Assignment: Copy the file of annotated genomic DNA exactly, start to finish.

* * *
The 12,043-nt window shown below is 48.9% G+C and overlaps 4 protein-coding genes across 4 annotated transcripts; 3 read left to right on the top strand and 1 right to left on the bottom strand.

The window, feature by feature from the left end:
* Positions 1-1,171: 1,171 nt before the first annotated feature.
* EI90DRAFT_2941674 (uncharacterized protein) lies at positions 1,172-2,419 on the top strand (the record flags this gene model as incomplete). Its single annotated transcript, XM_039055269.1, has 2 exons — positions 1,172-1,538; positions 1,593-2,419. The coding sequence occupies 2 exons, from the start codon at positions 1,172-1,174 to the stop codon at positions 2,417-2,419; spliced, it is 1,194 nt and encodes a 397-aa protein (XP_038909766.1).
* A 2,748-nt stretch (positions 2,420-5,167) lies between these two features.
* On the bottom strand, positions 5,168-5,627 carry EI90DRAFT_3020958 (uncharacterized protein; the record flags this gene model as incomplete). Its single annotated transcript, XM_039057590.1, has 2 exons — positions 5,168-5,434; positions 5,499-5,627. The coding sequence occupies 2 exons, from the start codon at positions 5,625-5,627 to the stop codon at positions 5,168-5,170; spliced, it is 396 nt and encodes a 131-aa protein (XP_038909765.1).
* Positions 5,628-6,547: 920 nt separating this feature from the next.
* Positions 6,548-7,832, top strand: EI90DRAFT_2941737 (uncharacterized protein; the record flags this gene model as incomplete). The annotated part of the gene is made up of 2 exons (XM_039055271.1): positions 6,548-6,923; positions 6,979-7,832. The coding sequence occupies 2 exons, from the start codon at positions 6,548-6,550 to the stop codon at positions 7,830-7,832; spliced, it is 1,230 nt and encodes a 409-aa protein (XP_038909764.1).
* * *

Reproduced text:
The 12,043-nt window shown below is 48.9% G+C and overlaps 4 protein-coding genes across 4 annotated transcripts; 3 read left to right on the top strand and 1 right to left on the bottom strand.

The window, feature by feature from the left end:
* Positions 1-1,171: 1,171 nt before the first annotated feature.
* EI90DRAFT_2941674 (uncharacterized protein) lies at positions 1,172-2,419 on the top strand (the record flags this gene model as incomplete). Its single annotated transcript, XM_039055269.1, has 2 exons — positions 1,172-1,538; positions 1,593-2,419. The coding sequence occupies 2 exons, from the start codon at positions 1,172-1,174 to the stop codon at positions 2,417-2,419; spliced, it is 1,194 nt and encodes a 397-aa protein (XP_038909766.1).
* A 2,748-nt stretch (positions 2,420-5,167) lies between these two features.
* On the bottom strand, positions 5,168-5,627 carry EI90DRAFT_3020958 (uncharacterized protein; the record flags this gene model as incomplete). Its single annotated transcript, XM_039057590.1, has 2 exons — positions 5,168-5,434; positions 5,499-5,627. The coding sequence occupies 2 exons, from the start codon at positions 5,625-5,627 to the stop codon at positions 5,168-5,170; spliced, it is 396 nt and encodes a 131-aa protein (XP_038909765.1).
* Positions 5,628-6,547: 920 nt separating this feature from the next.
* Positions 6,548-7,832, top strand: EI90DRAFT_2941737 (uncharacterized protein; the record flags this gene model as incomplete). The annotated part of the gene is made up of 2 exons (XM_039055271.1): positions 6,548-6,923; positions 6,979-7,832. The coding sequence occupies 2 exons, from the start codon at positions 6,548-6,550 to the stop codon at positions 7,830-7,832; spliced, it is 1,230 nt and encodes a 409-aa protein (XP_038909764.1).